FCC chief: Obama didn't dictate Web rules

FCC chief: Obama didn't dictate Web rules

Federal regulators did not need President Obama to arrive at the net neutrality rules that it voted to issue on Thursday, according to Federal Communications Commission (FCC) Chairman Tom Wheeler.

After the agency on Thursday voted to issue tough new rules that fell largely in line with those the president wanted, Wheeler countered Republican concerns that the White House put any undue pressure on the legally independent agency.

“I’m quite comfortable that we made this decision with independence and wisdom and based on the record,” he told reporters after the vote.


Wheeler has previously said that he began to think about the basic outlines of the change — which legally reclassify Web service to regulate it under tougher rules — last summer.

That was months before Obama, a supporter of net neutrality since his 2008 campaign, made his vocal pronouncement asking the agency to take the controversial step, which came days after the midterm elections in November.

“The president has been well-known — on record for a long time in favor of net neutrality,” Wheeler said. “So have I.”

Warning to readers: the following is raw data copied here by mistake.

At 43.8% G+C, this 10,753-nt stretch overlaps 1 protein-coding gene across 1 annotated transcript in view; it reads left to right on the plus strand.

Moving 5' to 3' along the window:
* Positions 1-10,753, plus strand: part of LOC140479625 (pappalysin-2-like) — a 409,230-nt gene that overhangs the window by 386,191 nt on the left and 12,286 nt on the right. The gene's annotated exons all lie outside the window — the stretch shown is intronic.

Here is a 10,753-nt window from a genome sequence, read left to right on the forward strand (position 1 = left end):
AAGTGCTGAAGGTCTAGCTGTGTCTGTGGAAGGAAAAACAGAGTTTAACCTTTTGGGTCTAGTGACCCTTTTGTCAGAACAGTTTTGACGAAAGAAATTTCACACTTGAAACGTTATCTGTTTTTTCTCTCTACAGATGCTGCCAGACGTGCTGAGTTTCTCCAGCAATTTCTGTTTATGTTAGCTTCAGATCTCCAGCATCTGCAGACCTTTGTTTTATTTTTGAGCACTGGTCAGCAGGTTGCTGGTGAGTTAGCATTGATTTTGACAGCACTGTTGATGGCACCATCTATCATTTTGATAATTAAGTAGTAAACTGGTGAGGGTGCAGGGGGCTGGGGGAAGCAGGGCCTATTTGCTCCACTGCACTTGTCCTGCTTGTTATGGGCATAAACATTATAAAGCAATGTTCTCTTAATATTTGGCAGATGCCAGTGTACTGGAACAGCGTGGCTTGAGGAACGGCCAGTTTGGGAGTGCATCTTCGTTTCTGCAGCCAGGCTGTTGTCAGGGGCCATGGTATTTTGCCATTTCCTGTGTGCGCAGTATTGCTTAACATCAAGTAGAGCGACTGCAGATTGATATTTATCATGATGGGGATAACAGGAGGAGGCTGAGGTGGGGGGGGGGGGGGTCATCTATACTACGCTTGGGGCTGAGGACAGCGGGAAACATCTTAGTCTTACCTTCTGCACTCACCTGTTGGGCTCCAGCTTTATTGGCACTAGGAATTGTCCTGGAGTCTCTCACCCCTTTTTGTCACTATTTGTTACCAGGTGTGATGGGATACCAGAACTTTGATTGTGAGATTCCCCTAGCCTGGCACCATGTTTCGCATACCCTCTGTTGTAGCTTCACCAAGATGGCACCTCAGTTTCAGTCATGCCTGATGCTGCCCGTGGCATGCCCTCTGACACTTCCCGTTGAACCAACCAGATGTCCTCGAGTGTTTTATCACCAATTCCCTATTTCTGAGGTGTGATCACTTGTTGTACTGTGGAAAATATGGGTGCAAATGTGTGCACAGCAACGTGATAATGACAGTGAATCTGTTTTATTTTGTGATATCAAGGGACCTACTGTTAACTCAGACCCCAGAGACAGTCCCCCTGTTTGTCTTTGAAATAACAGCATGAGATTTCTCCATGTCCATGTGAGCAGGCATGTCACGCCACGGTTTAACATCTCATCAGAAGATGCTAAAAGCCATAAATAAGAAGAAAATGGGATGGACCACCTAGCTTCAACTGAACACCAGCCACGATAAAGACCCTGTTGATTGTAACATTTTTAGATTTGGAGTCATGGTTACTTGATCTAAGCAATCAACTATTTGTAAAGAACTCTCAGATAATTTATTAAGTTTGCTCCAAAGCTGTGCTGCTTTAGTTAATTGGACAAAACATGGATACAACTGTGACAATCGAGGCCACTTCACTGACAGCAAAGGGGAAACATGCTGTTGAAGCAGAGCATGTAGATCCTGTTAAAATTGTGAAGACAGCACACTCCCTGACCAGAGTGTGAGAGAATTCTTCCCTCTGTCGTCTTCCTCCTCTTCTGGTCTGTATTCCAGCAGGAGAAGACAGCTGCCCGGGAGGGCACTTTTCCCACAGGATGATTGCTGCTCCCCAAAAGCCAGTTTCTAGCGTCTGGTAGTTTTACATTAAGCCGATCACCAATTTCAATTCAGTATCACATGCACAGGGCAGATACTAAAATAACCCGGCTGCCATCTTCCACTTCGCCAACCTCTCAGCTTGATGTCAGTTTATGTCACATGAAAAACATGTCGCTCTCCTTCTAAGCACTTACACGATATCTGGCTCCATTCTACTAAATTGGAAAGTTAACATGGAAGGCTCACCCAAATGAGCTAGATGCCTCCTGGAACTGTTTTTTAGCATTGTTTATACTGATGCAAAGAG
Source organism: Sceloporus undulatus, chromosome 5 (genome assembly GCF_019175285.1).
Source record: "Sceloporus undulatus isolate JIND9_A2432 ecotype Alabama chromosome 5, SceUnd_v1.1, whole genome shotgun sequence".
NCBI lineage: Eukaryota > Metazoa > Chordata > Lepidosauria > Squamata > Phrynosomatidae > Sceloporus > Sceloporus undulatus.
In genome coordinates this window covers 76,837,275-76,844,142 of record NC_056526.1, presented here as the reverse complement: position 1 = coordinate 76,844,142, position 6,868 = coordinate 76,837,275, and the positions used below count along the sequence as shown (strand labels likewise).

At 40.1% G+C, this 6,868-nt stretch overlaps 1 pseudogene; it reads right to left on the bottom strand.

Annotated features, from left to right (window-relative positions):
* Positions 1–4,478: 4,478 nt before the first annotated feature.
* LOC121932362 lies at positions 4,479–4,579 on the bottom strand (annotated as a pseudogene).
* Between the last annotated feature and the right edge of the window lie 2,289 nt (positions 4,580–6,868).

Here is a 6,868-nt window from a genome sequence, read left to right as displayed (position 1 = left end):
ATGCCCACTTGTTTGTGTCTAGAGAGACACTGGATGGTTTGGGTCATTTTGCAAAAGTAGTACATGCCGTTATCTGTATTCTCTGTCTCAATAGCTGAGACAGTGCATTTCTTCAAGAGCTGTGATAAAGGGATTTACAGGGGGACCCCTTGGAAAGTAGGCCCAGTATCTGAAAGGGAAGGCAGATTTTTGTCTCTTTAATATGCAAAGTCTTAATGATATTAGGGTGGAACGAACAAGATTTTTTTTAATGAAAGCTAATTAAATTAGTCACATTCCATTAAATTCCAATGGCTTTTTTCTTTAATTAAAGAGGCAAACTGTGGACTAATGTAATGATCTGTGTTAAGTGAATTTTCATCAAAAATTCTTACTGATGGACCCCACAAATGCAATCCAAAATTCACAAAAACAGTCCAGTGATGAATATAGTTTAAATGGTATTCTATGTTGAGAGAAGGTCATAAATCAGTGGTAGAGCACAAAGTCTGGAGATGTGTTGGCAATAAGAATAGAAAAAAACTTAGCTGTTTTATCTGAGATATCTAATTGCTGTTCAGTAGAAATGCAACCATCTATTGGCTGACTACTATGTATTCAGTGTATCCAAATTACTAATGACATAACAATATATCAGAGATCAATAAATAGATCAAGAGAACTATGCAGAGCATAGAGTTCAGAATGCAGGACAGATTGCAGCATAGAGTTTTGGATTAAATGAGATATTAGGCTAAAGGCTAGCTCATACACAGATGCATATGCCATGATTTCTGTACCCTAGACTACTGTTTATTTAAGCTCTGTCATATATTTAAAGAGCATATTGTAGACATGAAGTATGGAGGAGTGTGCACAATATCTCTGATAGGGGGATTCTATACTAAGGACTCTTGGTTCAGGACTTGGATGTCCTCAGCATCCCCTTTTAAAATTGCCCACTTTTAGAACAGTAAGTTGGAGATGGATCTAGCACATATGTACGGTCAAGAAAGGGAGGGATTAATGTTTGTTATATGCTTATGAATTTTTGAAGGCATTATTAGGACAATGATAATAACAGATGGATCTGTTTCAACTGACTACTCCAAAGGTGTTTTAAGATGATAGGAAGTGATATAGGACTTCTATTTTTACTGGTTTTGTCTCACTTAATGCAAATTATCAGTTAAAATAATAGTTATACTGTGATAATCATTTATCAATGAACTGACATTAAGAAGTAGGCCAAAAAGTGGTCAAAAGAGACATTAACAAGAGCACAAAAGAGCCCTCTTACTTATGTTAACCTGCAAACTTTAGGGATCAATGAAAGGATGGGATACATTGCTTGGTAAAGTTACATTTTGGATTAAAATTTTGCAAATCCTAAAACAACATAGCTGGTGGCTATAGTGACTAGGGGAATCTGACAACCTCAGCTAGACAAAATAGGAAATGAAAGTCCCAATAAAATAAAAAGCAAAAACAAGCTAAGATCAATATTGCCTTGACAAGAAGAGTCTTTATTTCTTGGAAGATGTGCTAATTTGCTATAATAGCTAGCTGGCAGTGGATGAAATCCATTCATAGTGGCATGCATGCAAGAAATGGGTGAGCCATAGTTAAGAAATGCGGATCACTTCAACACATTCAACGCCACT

“Presidents always communicate their opinions to the FCC,” he added. “That’s nothing new.”

Republicans have raised alarms that the FCC’s new rules were developed only after coordination with the White House.

Ajit Pai, a GOP commissioner on the five-member FCC, has repeatedly referred to the new rules as "President Obama's plan. 

After Thursday’s vote, he told reporters that the president’s call for net neutrality "is something I have never seen" either as a commissioner, or previously, as a staffer at the FCC.

On Capitol Hill, multiple congressional committees have launched probes into the agency’s relationship with the White House. Their fears have been heightened on the heels of a Wall Street Journal story describing a plot by two White House officials to “thwart” the agency’s internal process. 

This story was updated at 2:51 p.m.